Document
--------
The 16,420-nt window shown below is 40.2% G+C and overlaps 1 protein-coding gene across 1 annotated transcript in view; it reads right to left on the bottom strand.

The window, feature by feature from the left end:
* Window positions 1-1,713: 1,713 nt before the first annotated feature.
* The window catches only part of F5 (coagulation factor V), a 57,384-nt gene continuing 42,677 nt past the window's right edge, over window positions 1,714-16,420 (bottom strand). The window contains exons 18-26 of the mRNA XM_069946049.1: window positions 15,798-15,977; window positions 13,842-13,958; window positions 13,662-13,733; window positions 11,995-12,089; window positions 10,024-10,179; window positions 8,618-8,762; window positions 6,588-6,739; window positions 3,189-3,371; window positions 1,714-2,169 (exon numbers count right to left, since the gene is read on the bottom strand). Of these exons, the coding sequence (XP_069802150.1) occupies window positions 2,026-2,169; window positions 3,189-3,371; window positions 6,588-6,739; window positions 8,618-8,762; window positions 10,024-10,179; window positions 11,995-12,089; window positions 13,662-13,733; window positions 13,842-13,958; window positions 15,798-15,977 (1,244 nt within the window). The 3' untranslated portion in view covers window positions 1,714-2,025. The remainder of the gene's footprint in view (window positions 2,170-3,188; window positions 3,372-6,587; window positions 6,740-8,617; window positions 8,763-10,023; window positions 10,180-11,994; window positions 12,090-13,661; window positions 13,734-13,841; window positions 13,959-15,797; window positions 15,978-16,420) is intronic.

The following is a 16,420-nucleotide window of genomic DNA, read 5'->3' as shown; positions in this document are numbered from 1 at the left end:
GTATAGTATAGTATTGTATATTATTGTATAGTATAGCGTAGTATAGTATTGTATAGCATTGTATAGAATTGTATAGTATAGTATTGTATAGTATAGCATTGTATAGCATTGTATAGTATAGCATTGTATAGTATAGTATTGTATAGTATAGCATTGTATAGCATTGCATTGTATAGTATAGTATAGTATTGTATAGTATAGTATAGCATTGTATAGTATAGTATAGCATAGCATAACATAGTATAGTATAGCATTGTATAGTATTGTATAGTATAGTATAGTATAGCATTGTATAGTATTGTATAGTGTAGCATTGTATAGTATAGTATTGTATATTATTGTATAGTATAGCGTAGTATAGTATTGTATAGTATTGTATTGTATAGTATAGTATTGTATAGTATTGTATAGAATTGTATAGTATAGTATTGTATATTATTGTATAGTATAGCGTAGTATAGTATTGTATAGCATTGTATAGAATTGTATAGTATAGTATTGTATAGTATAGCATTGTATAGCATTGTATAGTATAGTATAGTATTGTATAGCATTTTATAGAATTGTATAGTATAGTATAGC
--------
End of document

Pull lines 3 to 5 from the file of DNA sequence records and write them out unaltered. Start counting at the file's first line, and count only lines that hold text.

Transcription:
* Window positions 1-1,713: 1,713 nt before the first annotated feature.
* The window catches only part of F5 (coagulation factor V), a 57,384-nt gene continuing 42,677 nt past the window's right edge, over window positions 1,714-16,420 (bottom strand). The window contains exons 18-26 of the mRNA XM_069946049.1: window positions 15,798-15,977; window positions 13,842-13,958; window positions 13,662-13,733; window positions 11,995-12,089; window positions 10,024-10,179; window positions 8,618-8,762; window positions 6,588-6,739; window positions 3,189-3,371; window positions 1,714-2,169 (exon numbers count right to left, since the gene is read on the bottom strand). Of these exons, the coding sequence (XP_069802150.1) occupies window positions 2,026-2,169; window positions 3,189-3,371; window positions 6,588-6,739; window positions 8,618-8,762; window positions 10,024-10,179; window positions 11,995-12,089; window positions 13,662-13,733; window positions 13,842-13,958; window positions 15,798-15,977 (1,244 nt within the window). The 3' untranslated portion in view covers window positions 1,714-2,025. The remainder of the gene's footprint in view (window positions 2,170-3,188; window positions 3,372-6,587; window positions 6,740-8,617; window positions 8,763-10,023; window positions 10,180-11,994; window positions 12,090-13,661; window positions 13,734-13,841; window positions 13,959-15,797; window positions 15,978-16,420) is intronic.

The following is a 16,420-nucleotide window of genomic DNA, read 5'->3' as shown; positions in this document are numbered from 1 at the left end: